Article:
The brouhaha over the lack of open space in Sydney continues across a number of local government areas (LGAs). The city has lost considerable amounts of open space over the past 25 years. More and more people are being crammed into less space as councils cave in to the developers. Sporting groups call for more facilities while those who prefer to engage in passive recreation lament that they are being deprived of access and dog owners think of themselves as marginalised.

    What is being done on an across-Sydney basis to solve the issue of our shrinking open space? How should the matter of who gets to use Sydney's open spaces and for what purpose be resolved? Do we need a comprehensive plan (and agency) to manage resources across council boundaries or are our lives over-regulated as it is?

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    EXCLUSIVE: 13th SARAJEVO FILM FESTIVAL REPORT

    editor     |      August 10, 2007

    One of the most vibrant film festivals in Europe in the last decade, the Sarajevo Film Festival, focuses on the region of Southeast Europe. The festival aims to present important and inovative films of high artistic value made throughout the world. In 2006 the festival screened more than 120 features and some 50 short films. This year, Open Forum brings you an exclusive insight into the world of Southern European cinema.

    Go to report

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    The interesting thing about interest rates….

    alison gordon     |      August 9, 2007

    People are not happier because their debt suffocates them. Living outside their means has decreased their quality of life, not improved it.

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    What we can all learn from “The Simpsons”

    alison gordon     |      August 2, 2007

    What is it about The Simpsons that speaks to such a wide audience?

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    Facing Up to Reality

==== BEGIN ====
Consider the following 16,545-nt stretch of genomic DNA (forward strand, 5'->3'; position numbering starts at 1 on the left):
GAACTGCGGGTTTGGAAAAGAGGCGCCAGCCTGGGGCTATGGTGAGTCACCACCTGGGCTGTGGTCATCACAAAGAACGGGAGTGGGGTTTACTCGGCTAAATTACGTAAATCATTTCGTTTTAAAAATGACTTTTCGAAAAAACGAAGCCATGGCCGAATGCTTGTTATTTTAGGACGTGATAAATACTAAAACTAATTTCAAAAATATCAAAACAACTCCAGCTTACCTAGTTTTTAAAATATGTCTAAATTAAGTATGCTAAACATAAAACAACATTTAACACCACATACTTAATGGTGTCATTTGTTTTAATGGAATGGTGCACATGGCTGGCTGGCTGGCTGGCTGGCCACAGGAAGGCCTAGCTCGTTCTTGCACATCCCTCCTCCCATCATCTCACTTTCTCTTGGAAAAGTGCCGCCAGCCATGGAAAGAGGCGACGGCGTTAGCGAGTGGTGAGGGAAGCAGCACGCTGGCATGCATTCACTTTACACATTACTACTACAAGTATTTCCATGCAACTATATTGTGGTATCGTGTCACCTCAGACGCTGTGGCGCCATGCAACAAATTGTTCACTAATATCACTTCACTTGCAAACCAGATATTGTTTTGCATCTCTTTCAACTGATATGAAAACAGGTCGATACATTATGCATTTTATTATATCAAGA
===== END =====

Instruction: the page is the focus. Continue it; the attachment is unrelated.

alison gordon     |      July 26, 2007

    The Girl Guides changing approach to young women from potential housewives and good deed doers to savvy, independent individuals.

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    The Demise of Accountability

    alison gordon     |      July 18, 2007

    Is the problem that nobody has made athletes painfully aware that like every other individual in society they are (or should be) completely accountable for their actions?

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    When does a key become an identifier?

    StephenWilson     |      July 10, 2007

    Should we re-visit the intuition that identities can be federated?  Do we really know what it means to "add up" a bank card and a Medicare card?  Do we have the mathematics to do such a thing with rigor, asks Stephen Wilson.

    I wonder …

    Is a passport an "identifier"?
    Is a drivers licence an identifier?
    Is a credit card an identifier?
    Is a professional membership card an identifier?
    Is a building access card an identifier?
    Is a house key an identifier?
    Is a car key an identifier?

    Or putting the questions another way …

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    Knowledge and technology are key to value creation

    Steve Vamos     |      July 10, 2007

    SYDNEY – Just as the agrarian society gave way to the industrial revolution, the industrial society is giving way to one where knowledge and innovation are the key drivers of economic value and wealth creation.

    As organisations from all sectors come to rely more on knowledge-intensive resources and technology for value creation, it is clear that an organisation’s ability to foster, manage and profit from the knowledge of its people and their capacity to innovate will be the key to its future success. However, as an economy and a nation we are challenged to find meaningful, consistent and reliable ways to successfully deal with these things often called "intangibles".

    As managers, leaders and citizens, we must explore and address the challenge of understanding value in this new knowledge-based era. Managing a business, government agency or an economy in this time requires new understanding and skills if we are to continue to prosper.